SUMMARY PARAGRAPH for MSW1
About aminoacyl-tRNA synthetases...
In a process critical for accurate translation of the genetic code, aminoacyl-tRNA synthetases (aka aminoacyl-tRNA ligases) attach amino acids specifically to cognate tRNAs, thereby "charging" the tRNAs. The catalysis is accomplished via a two-step mechanism. First, the synthetase activates the amino acid in an ATP-dependent reaction, producing aminoacyl-adenylate and releasing inorganic pyrophosphate (PPi). Second, the enzyme binds the correct tRNA and transfers the activated amino acid to either the 2' or 3' terminal hydroxyl group of the tRNA, forming the aminoacyl-tRNA and AMP (2, 3 and references therein).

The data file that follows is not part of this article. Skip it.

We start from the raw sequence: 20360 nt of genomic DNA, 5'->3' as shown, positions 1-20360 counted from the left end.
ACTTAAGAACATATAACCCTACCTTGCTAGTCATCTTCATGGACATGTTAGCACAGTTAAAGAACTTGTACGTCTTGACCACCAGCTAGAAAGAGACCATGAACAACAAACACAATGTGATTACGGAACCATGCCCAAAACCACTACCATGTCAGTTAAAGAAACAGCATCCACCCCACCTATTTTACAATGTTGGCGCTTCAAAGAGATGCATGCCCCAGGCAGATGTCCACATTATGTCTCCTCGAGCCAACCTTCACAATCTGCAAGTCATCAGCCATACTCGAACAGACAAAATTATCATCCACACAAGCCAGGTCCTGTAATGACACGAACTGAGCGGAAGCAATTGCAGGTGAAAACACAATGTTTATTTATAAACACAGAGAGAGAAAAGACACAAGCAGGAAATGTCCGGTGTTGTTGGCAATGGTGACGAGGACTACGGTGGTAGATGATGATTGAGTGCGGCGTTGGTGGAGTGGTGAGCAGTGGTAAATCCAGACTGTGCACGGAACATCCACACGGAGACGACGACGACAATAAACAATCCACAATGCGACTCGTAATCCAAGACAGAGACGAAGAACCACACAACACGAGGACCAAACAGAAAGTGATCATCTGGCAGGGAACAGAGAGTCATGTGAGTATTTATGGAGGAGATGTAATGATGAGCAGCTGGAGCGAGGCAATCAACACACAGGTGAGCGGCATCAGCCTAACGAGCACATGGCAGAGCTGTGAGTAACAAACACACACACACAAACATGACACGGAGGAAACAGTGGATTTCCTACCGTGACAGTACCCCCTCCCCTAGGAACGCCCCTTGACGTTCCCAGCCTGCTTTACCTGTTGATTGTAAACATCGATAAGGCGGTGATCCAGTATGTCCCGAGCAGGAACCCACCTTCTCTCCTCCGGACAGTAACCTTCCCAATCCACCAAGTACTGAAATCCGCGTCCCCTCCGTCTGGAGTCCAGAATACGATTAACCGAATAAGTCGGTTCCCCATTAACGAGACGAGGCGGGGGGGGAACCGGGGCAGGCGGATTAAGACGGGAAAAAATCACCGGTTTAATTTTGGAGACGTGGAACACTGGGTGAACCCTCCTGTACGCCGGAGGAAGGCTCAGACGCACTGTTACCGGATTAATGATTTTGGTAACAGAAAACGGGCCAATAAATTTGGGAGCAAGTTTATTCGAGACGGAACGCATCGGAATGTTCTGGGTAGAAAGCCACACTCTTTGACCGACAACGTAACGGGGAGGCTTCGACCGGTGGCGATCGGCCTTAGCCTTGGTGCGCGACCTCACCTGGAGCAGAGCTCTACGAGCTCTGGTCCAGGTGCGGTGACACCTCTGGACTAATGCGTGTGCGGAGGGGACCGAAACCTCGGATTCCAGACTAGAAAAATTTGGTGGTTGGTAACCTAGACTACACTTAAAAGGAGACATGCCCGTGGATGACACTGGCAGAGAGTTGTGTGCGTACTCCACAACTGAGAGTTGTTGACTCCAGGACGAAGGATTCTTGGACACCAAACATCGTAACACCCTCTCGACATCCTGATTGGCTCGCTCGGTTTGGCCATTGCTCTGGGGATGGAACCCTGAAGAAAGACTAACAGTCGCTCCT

Aminoacyl-tRNA synthetases possess precise substrate specificity and, despite their similarity in function, vary in size, primary sequence and subunit composition. Individual members of the aminoacyl-tRNA synthetase family can be categorized in one of two classes, depending on amino acid specificity. Class I enzymes (those specific for Glu, Gln, Arg, Cys, Met, Val, Ile, Leu, Tyr and Trp) typically contain two highly conserved sequence motifs, are monomeric or dimeric, and aminoacylate at the 2' terminal hydroxyl of the appropriate tRNA. Class II enzymes (those specific for Gly, Ala, Pro, Ser, Thr, His, Asp, Asn, Lys and Phe) typically contain three highly conserved sequence motifs, are dimeric or tetrameric, and aminoacylate at the 3' terminal hydroxyl of the appropriate tRNA (2, 3, 4 and references therein).
Last updated: 2008-07-14